Dieter Kosslick is staying put at the Berlinale - the festival director confirmed to Screen that his contract as festival director has been extended by another two years until April 30, 2013, four weeks before his 65th birthday.

It was originally scheduled to expire in 2011.

He also expressed optimism yesterday about the European Film Market (EFM) and defended the standard of films in this year's competition.

'I have spoken with all of the international sellers and they have done good business,' he told Screen. 'There has been more business than one might think.'

He added that he was 'very satisfied' with the new second market venue at the Marriott Hotel, but pointed out that this was not an ideal solution as it would be better to have everyone operating from the Martin Gropius Bau.

'The market is taking its course like those in LA and Cannes and the people go into the hotels,' Kosslick said. 'But concerning the screenings in the market, we will continue to give first priority for screening slots to those people in the Martin Gropius Bau.'

In response to critiques of the competition lineup in the media, he dismissed them, saying that 'As always, there was a lot of debate.One film I would have really liked to have had was Frost/Nixon because I think that is a film which would have fitted perfectly at the Berlinale.'

Kosslick added that he had been particularly moved by the screenings of Storm and The Reader.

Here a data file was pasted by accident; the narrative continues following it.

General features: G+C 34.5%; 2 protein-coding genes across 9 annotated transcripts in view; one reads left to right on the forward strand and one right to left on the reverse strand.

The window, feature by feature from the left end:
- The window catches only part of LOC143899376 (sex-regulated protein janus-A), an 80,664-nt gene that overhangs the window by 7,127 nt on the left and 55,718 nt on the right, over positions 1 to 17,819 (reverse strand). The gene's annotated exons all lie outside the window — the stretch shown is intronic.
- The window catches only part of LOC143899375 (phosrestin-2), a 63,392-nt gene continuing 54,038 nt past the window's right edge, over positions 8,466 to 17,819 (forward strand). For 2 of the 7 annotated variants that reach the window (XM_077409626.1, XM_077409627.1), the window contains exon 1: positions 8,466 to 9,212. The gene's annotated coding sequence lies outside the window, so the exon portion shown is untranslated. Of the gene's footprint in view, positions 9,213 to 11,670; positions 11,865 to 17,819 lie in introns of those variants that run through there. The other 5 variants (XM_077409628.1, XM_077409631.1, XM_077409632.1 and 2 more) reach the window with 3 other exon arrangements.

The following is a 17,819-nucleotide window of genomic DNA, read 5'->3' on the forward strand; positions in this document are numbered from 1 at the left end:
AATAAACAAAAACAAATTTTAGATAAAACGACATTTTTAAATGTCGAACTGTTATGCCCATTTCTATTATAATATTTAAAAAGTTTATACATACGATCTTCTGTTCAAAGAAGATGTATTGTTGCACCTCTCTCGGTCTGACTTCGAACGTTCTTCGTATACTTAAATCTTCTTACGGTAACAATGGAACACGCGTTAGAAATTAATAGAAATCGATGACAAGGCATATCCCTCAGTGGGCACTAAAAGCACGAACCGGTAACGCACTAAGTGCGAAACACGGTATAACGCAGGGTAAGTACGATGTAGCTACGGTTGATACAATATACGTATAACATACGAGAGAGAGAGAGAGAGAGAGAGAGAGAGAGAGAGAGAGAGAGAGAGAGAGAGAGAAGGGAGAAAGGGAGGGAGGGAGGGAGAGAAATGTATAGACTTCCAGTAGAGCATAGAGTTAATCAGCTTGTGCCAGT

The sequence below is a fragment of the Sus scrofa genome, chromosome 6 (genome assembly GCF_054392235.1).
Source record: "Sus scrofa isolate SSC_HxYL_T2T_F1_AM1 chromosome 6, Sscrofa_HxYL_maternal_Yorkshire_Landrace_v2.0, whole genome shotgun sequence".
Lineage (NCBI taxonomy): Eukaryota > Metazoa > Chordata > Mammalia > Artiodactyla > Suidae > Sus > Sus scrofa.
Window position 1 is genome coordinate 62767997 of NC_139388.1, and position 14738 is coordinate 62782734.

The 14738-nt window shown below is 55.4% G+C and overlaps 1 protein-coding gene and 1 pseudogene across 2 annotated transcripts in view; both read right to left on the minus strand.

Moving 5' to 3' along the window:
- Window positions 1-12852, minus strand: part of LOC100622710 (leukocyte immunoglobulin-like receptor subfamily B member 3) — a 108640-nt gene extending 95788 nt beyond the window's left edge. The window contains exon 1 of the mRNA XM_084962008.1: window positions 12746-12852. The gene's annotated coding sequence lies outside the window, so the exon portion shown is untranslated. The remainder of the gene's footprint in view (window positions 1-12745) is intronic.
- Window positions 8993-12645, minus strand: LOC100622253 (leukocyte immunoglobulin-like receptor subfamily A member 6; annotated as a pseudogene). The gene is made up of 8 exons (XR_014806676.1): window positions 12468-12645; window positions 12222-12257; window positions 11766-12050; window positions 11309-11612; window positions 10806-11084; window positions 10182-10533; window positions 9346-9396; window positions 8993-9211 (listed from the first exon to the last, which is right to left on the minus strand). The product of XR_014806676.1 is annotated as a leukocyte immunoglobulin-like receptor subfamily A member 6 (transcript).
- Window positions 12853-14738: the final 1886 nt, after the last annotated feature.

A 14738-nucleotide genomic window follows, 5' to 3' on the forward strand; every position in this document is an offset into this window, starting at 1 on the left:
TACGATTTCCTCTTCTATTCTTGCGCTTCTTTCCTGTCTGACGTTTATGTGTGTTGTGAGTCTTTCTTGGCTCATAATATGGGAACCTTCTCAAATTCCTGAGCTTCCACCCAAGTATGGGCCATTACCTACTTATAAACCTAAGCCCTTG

A low point for Kosslick this year was the promotional strategies adopted by the organisers of the Cinema for Peace charity event. 'It's not the first time that I have been really angry about posters which say 'The Oscar with Brain',' Kosslick declared. 'That is so insulting for me and my friends from the Oscar organisation that I just don't want to have anything more to do with it. Secondly, for the past seven years, this charity event has not published which organisations have received the money.'

'And everyone who comes to Berlin from Hollywood says that Cinema For Peace says that this event is part of the Berlinale. I haven't anything against the idea of Cinema for Peace, but I don't want to have anything to do with Jaka Bizilj and the way his organisation behaves.'

Kosslick had spoken to Germany's Culture Minister Bernd Neumann about the possible damage to the festival's image and announced that he intended to launch an advertising campaign in US film magazines to press home the fact that the Berlinale has no connection with Cinema for Peace.